Tuesday, March 24, 2015

'Panther' by David Owen


Life isn’t going terribly well for Derrick; he’s become severely overweight, his only friend has turned on him, he’s hopelessly in love with a girl way out of his league, and it’s all because of his sister. Her depression, and its grip on his family, is tearing his life apart. When rumours start to circulate that a panther is roaming wild in his south London suburb, Derrick resolves to try and capture it. Surely if he can find a way to tame this beast, he’ll be able to stop everything at home from spiraling towards disaster?

Panther is a bold and emotionally powerful novel that deals candidly with the effects of depression on those who suffer from it, and those who suffer alongside them.

Note: This book really affected me. And I'll reveal more about myself than I ever have before. I hope my truth doesn't deter you, dear readers. Thank you for reading. 

Derrick is someone I related to. I am someone who is conscious of everything I do. My weight is always with me. I can't stand my weight. (The fact is that I'm at a perfectly normal weight.) I preach the importance of not judging yourself. I'm such a hypocrite. I had a certain connection with Derrick. There are things we have in common. If I let go and forgot my restrictions, I would wear a XXL. Why? I can't help but eat at times. This is similar to what Derrick goes through. He controls the uncontrollable by eating. It's the only way he can control his life. Which is quite fascinating. Control is only in your mind. Control isn't actually there. Unless we're talking about controlling other organisms. It's the thought of control. The thought that you MIGHT have control. 
With the shit happening in his life, there is a reason Derrick needs control. I can see that. 
And as he spirals downwards, you feel the madness attacking you. You feel it crawling on your skin. The thoughts of the Beast. The obsession with his 'love'. (That was actually really creepy.) He was obsessed. I feel that this reflects his inner demons and their war on his mind. It definitely shows something is wrong. I hate to agree with Tamoor...but it did look like Derrick was going crazy. I'm not sure why. Stress? Ridicule? I don't know. But I know you can't always explain everything. 
Derrick is fascinating. We don't see much of his life from before everything happened. I know this, though. He was very different. Physically. Mentally. Things really spiraled downwards for him. 

And the metaphor with the Beast. Gah. That was beautiful. Truly.
I loved it. It really gave tangible form to depression. You could swallow it easier.
The Beast is a hunter. It pounces on its next victim. It consumes your mind. You have to catch it, throw it out. It is the perfect metaphor. Not just for depression. For the madness within oneself. For the craziness. For the inner turmoil. I loved that. It was amazing.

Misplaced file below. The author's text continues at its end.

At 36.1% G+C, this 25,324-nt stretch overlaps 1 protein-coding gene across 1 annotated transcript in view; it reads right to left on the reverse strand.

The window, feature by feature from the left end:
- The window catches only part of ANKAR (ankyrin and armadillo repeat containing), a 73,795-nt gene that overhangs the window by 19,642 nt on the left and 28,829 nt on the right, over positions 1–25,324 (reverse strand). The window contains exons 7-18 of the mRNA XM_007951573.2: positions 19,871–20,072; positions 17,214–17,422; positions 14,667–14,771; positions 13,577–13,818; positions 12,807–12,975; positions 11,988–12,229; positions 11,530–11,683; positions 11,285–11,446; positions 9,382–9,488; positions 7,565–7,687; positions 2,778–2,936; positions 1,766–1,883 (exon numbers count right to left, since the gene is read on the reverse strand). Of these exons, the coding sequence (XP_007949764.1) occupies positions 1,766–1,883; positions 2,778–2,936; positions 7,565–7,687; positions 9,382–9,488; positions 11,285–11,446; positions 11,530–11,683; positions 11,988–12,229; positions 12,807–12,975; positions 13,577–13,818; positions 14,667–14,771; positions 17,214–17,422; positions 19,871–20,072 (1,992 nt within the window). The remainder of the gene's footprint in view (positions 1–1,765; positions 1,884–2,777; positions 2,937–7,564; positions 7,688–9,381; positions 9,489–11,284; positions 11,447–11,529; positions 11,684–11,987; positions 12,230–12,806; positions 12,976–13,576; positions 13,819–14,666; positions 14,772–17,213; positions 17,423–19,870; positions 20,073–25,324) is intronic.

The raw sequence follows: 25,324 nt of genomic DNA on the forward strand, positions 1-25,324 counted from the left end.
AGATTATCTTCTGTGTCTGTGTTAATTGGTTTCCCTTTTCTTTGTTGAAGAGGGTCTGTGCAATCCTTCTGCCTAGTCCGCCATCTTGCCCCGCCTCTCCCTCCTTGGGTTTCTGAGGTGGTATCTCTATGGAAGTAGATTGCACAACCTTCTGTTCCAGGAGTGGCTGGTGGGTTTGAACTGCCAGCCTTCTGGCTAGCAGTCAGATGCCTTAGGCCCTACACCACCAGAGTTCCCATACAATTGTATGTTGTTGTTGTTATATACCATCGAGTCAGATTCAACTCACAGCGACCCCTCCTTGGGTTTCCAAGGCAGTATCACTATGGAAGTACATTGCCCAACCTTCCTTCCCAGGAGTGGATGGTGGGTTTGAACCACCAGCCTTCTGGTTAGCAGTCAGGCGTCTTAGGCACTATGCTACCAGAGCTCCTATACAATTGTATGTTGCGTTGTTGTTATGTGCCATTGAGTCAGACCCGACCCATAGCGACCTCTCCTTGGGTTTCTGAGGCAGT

Things like depression are hard to understand. They're intangible unlike a tumor. You can't touch it. Medicine doesn't always work. Surgery won't help. (Don't dare suggest lobotomy. That makes things worse.) You don't know how it is unlike it's affected someone you care for or if you have it. It's like a virus floating along. (Gah. Bad simile...) David Owen gave depression a body. A host. Something people could have and hate or want to get rid of in Derrick's case. And it also gives Derrick a chance to become obsessed. (With ridding it/depression from his family.) 
Such a wonderful metaphor. 

The plot...not bad. The beginning is a bit dull, but as the story progresses, you see how much drama this book contains. 
The beginning. A bit boring. It sets the stage. A depressed sister who tried to end her life. A tired mother. A father who left. An overweight main character. All set somewhere in England. (London? I think it's London.) It's near the end of the school year. Summer is coming. We have Derrick who is trying to be in control. And we have him skipping class after an embarrassing recording. (Wow. What was that about? What was he doing? I'm not sure.) We have the scene being set. Not the most interesting thing of all. 
The middle of the book reveals so much more. Derricks starts to spiral. He starts the hunt. He skips even more! The middle is dramatic. But not as dramatic as the end. (That ending...) We see Derrick spiral. It's so sad that he spirals further. 

I was surprised by the ending. Really. I didn't expect it. Wow. Who knew? The story seemed to hint at Derrick NOT gaining self understanding. And that's what I thought. I thought, 'Okay... Not going to end on a high note? Alright. Screw happy endings.' While it would be wrong to say this had a happy ending, I won't say that it was the worst-case scenario.
And how dramatic was this ending? On a scale of one to ten with one being the lowest and ten being the highest, this ending was a fifteen. I've read drama before. Indeed. That's what happens with most contemporary. (Because you can't have too much action in real life.) I was thrown. Everything of importance happens in the ending. Wow. Just wow. I was breathless reading it. Not the good or bad kind of breathless. Just breathless.

David Owen. Thank you for writing about this. This isn't just how depression affects the person with it. This is about his or her family. Friends. Teachers. Classmates. It shows how depression affects everyone.
And the way you wrote it... The way you portrayed depression seemed to echo reality. It was practically real. I feel like this is amazing. Correctly representing something shares the truth. Just writing about it is one thing. Correct representation is another entirely.
Thank you for writing this. 

Sunny with a few clouds

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